Matthew Richardson

The Deserted Laboratory: The Para-illustration of JG Ballard



Abstract

Situated in the field of expanded illustration, this practice-based research project explores and utilizes the original autographic manuscripts of the writer JG Ballard (1930-2009) to develop new and experimental strategies for visualizing and adapting Ballard’s writing in the 21st Century – something built from Ballard’s originary texts, something non-linear, fragmentary and fluid – situated between fact and fiction, the virtual and the real, and the screen and the body.

JG Ballard was associated with the New Wave of science fiction in the 1950s, post-apocalyptic novels in the 1960s and social dystopian fiction in the 1970s 80s, 90s and 2000s. His writing deals with the psychological effects of technology, society and the environment. The Ballardian ‘image’ has become known through book covers, documentaries, films and art projects. These known images, some of which have become iconic, are often (and obviously) linked to a definition of ‘Ballardian’, a term which the OED associates with dystopian man-made landscapes and events, and the psychological effects of technology as key components. The term ‘Ballardian’ offers a visual entry point, but it can also create a certain expectation of approach and an aesthetic straight jacket.

At the core of the research is the forensic and material examination of JG Ballard’s autographic manuscripts, held in the British Library. The manuscripts are the first stages in the process of some of Ballard’s best-known works. Pages are typed, re-typed and altered, words are underlined and crossed out – indexical marks to be deciphered. The manuscripts are ‘sites’ that can be both excavated and built upon and offer opportunities for new insights, through comparison with their known and published counterparts. The research attempts to reveal some of what is ‘lost’, or ‘hidden’ and examines what role illustration has to an ‘incomplete’ or ‘fragmented’ literary text.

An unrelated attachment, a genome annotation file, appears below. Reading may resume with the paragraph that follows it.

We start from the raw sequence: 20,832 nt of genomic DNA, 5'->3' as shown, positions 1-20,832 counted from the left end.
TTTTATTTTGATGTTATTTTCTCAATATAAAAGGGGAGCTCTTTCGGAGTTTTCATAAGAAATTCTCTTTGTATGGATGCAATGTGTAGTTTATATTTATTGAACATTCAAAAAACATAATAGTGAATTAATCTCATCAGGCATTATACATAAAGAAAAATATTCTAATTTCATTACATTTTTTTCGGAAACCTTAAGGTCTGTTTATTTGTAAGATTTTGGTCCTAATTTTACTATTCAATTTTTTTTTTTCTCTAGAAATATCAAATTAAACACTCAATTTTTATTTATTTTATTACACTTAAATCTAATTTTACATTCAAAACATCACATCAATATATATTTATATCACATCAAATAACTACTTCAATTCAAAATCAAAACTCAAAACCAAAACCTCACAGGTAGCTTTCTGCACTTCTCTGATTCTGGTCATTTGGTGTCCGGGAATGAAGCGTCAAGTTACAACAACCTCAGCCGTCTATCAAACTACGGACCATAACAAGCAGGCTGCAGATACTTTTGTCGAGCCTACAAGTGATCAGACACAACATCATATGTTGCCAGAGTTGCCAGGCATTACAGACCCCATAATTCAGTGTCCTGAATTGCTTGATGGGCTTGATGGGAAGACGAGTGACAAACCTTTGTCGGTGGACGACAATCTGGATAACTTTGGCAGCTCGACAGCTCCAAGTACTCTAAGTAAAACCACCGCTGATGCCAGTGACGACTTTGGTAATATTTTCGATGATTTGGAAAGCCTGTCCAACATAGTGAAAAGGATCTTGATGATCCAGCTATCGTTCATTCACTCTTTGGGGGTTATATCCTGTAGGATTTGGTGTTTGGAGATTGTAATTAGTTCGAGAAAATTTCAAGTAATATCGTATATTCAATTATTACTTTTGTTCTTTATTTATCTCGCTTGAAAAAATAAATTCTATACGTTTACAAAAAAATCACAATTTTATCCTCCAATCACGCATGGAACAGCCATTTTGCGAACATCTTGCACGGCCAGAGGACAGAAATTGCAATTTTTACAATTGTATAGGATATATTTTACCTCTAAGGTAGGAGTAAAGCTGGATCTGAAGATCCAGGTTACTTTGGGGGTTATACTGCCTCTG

The project explores the relationship between a ‘script’ and its ‘image’ and uses methodologies that foreground structural, spatial, temporal and intertextual approaches to translating word into image. Two manuscripts of JG Ballard’s are used as case studies: The Drowned World (1962, Add MS 88938/3/4) and High Rise (1975, Add MS 88938/3/10). The research involves the design and application of probes and systems to interrogate the autographic manuscripts to provide material for the production of new multi-dimensional images, animations and assemblages – evidencing the results of a system-based approach to reading and translating the manuscripts.

In going back to first origins of the known texts, I argue that the autographic manuscripts offer a new way for practitioners and Ballard scholars to think about process and method in the visualisation of JG Ballard’s work. The manuscripts which have been held at the British Library since 2010 provide a unique opportunity to delve deeper into the create process of JG Ballard and also to be utilised as a kind of Ballardian machine – producing results that move beyond a particular stylisation, yet might still be proposed as authentically ‘Ballardian’.

By connecting the remnants and marginalia to metaphors and narrative devices of the autographic text, the research proposes the notion of ‘para-illustration’ – not simply a supplement or completion of the text in visual form, but an intervention that reveals the absences and remains as a new Ballardian literary landscape.

Keywords: JG Ballard, Ballardian, Expanded Illustration, Literary Manuscripts

Author Bio

Matthew Richardson originally studied Graphic Design (BA) at Middlesex University, followed by Illustration (PG) at Central St. Martins, and Fine Art (MA) at UWIC, Cardiff. His practice is diverse and uses photography, film, sound, assemblage and collage to investigate how narratives shift in their construction and re-telling and through changes in time and context, often explored across visual and narrative forms – object-book-print-sound-film.

He has created work across differing publishing, exhibition and design contexts. Commissions include projects with the V&A, British Library, Folio and the Poetry Society and work has been shown at Tactile Bosch, g39 and Oriel Davies and most recently in ‘Adaptation’ at Transition Gallery and ‘Strange Pilgrimage’ at The Beaney, Canterbury. Matthew has lectured at art colleges across the UK, most recently at Norwich University of the Arts and the RCA.

Twitter: @MatthewRubble

Instagram: @MatthewRubble

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